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Whistleblower video alleges hog abuses at Iowa Select Farms
Earlier this year, even as state lawmakers debated a proposal to criminalize undercover operations at agriculture facilities, investigators from animal advocacy group Mercy for Animals were shooting hidden video at one of the nation’s largest hog operations. The video footage, as well as the abuse it alleges, were released Wednesday.
The graphic video, which is embedded at the bottom of this report, was shot between April and June of this year at Iowa Select Farms in Kamrar. It shows a series of concerning images that include piglets being tossed about and slammed into concrete flooring, sows with uterine prolapses, piglet castrations and tail dockings without pain relief, botched castrations, open wounds and conditions within gestation crates (small cages that house sows, most not allowing the animal to lie down, which have been banned by seven states).
The company has stated that only “a small portion” of the video shows employees engaging in practices that are unacceptable. Given the average American’s distance from food production, however, many industry standard practices will likely be found troubling.
Illinois-based Mercy for Animals, which freely acknowledges its hopes for more Americans to become vegans, is specifically targeting the grocers who purchase pork from Iowa Select Farms via JBS Swift. Those grocers include Hy-Vee, Safeway, Kroger and Costco. At least two of the grocers have already registered their disapproval of the images on the video, and have halted purchases from Swift.
West Des Moines-based Hy-Vee released a statement that company officials had contacted Iowa Select Farms directly to discuss the video:
Hy-Vee will only do business with suppliers that are committed to the humane treatment of animals. This is an industry-wide issue that affects all producers, not just the facility portrayed in this video. It also affects all supermarkets, and ultimately all consumers who buy meat products. We share our customers’ concerns about animal welfare and will continue to monitor our suppliers’ policies and practices in this important area.
Hy-Vee has chosen not to switch its supplier at this time, preferring to see the results of the Iowa Select Farms own investigation. The statement also noted that Iowa Select Farms “shared with us that some of the scenes in the video may not be what they appear.”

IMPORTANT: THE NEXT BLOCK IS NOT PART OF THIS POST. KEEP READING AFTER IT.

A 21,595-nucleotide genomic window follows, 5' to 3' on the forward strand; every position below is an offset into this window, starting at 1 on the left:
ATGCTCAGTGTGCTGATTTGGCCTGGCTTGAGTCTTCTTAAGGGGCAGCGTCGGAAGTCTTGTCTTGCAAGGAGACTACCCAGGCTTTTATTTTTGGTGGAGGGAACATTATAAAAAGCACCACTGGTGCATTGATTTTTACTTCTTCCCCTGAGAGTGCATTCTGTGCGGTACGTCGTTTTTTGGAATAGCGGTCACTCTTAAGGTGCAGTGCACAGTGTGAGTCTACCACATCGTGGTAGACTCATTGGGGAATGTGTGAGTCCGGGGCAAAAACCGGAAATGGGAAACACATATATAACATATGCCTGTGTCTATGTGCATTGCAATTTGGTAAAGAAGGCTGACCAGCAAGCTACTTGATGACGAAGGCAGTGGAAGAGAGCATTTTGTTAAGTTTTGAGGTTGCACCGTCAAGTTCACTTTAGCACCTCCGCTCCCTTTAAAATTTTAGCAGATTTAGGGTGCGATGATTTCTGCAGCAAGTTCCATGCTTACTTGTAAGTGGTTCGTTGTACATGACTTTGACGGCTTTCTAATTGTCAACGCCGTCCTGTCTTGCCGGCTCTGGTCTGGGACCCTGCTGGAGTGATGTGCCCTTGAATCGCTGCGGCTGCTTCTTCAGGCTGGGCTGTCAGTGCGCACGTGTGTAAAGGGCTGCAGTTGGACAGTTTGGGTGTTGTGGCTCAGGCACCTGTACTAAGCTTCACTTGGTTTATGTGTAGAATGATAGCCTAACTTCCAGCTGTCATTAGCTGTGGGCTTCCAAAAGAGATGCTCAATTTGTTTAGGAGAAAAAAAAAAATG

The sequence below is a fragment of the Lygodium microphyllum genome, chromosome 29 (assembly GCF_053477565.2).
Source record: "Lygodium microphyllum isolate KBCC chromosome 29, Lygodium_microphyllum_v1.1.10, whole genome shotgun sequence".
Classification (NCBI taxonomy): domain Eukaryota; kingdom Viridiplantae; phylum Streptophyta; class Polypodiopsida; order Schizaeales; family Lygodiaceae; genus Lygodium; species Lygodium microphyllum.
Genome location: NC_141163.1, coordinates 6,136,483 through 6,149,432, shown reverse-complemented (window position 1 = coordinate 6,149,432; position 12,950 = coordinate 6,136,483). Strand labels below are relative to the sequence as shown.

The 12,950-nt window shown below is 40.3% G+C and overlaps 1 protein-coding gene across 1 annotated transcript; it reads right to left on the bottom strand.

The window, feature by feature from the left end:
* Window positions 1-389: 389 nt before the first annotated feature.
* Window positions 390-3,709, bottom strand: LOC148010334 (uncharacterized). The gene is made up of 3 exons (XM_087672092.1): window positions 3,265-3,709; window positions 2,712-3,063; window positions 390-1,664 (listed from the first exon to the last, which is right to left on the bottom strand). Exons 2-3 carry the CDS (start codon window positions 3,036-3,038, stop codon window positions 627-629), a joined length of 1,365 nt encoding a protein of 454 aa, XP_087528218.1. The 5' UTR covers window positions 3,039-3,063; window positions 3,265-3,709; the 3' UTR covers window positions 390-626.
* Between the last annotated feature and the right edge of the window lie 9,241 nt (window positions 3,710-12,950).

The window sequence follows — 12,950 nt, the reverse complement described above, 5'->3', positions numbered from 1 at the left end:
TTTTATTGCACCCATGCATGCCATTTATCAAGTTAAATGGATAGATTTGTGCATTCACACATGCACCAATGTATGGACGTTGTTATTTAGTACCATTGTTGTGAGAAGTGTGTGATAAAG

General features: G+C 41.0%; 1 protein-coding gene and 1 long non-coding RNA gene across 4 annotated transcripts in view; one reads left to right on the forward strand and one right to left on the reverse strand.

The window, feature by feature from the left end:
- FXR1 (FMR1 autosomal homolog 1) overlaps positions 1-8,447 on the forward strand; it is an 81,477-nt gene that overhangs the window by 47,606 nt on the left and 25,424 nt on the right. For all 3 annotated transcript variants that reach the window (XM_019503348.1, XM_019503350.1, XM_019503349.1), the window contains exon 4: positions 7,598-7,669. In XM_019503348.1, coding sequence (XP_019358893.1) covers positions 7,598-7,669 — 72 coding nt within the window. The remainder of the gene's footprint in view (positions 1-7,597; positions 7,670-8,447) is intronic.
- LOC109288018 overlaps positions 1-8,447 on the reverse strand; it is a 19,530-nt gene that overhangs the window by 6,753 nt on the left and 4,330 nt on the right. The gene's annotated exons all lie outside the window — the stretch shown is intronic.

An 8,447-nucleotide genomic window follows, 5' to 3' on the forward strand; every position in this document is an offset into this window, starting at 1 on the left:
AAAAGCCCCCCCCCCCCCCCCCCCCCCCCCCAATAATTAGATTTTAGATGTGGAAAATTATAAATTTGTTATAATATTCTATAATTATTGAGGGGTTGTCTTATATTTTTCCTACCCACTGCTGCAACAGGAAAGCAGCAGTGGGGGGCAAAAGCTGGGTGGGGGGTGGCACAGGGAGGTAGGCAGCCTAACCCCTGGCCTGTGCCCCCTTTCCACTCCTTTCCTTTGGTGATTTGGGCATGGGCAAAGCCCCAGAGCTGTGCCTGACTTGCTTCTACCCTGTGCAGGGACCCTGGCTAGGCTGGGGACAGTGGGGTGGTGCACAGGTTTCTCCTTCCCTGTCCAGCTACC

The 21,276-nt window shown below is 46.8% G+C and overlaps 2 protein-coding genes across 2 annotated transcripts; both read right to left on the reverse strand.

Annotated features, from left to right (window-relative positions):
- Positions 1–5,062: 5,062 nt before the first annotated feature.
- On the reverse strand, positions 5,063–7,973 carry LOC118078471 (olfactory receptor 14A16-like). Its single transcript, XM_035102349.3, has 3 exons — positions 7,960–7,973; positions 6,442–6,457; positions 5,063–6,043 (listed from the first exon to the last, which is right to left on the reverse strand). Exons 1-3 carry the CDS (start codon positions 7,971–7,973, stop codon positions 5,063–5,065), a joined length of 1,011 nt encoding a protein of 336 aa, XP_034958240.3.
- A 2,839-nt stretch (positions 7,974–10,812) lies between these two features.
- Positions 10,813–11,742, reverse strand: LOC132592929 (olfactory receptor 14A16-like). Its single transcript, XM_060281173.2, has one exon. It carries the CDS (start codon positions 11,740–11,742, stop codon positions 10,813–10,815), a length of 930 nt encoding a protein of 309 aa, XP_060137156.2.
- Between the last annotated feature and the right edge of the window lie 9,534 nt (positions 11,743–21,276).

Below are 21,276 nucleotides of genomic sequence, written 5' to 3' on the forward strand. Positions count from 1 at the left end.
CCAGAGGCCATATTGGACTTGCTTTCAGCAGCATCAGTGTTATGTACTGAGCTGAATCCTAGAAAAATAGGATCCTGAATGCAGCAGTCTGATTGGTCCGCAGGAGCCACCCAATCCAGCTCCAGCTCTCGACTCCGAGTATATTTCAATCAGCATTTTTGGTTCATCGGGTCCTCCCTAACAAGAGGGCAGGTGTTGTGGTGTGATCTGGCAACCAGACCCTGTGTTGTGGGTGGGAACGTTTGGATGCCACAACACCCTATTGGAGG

Howard Hill, veterinarian for Iowa Select Farms, issued a statement saying that the company “has a long-standing commitment to animal welfare” and that an investigation had already begun into the portions of the video showing “unacceptable handling by a few employees.”
The company, he noted, will be working with an animal behavior and well-being researcher from Iowa State University “to provide additional consultation to deal with specific actions depicted in the video that do not reflect Iowa Select’s commitment to animal welfare and continuous improvement.”
And, perhaps echoing some of the debate that took place at the State Capitol in relation to a bill that would have criminalized such undercover efforts, Hill noted the instances of alleged abuse were not immediately reported so it could be stopped within the company’s existing “no tolerance” policy.
The Iowa legislative proposal hoped to carve out special legal penalties for individuals who helped in the creation or distribution of undercover videos or audio on agricultural sites. Nearly identical proposals were also debated in Minnesota and Florida.
“On the videotaping thing… first of all, there has been some amendments drawn, but I think the most important thing that you need to know is that it isn’t always described accurately in the news media,” Iowa Sen. Sandy Greiner told audience members at a League of Women Voters legislative forum in May.
“This is about someone who intentionally comes to [a farmer] and applies for a job with the intention of getting inside to take photographs. They never say, ‘I want to come to your farm and take photographs.’ They just say, ‘I want to be your top-notch power-washer,’ or your feed grinder, or whatever it is that they want to do. That’s what this bill is trying to get at: People who misrepresent themselves and their intentions.”
Greiner, a Keota Republican, added that the bill “is not about hiding anything,” but offers “protection for any employer.”
“I mean, it doesn’t matter if you own a hardware store and someone is not turning on the fans when they are mixing paint — you know, OSHA has all of the rules. If somebody comes in as an employee and seeks that jobs with the distinct purpose of doing something to defame you, that is where the problem lies.”
The bill before the legislature, however, does not provide these unique protections — or protections outside of existing trespass and fraud laws — to all businesses. The bill is specifically written to only address agricultural facilities with livestock or crops.
Investigators with Mercy for Animals did pose as employees, but Executive Director Nathan Runkle has noted that they did so while using their real names and Social Security numbers.
“Part of our message is there is not a single federal law that provides protection to factory animals. What we need are stricter, stronger laws,” he said.
Iowa Select Farms was founded in 1992 and is the largest pork producing company in Iowa. Nationally it ranks fourth among all pork producers. The company employs more than 900 Iowans in 43 counties.
The undercover video is embedded below; however, because it is age-restricted on YouTube, some readers may need to log onto that website in order to view it: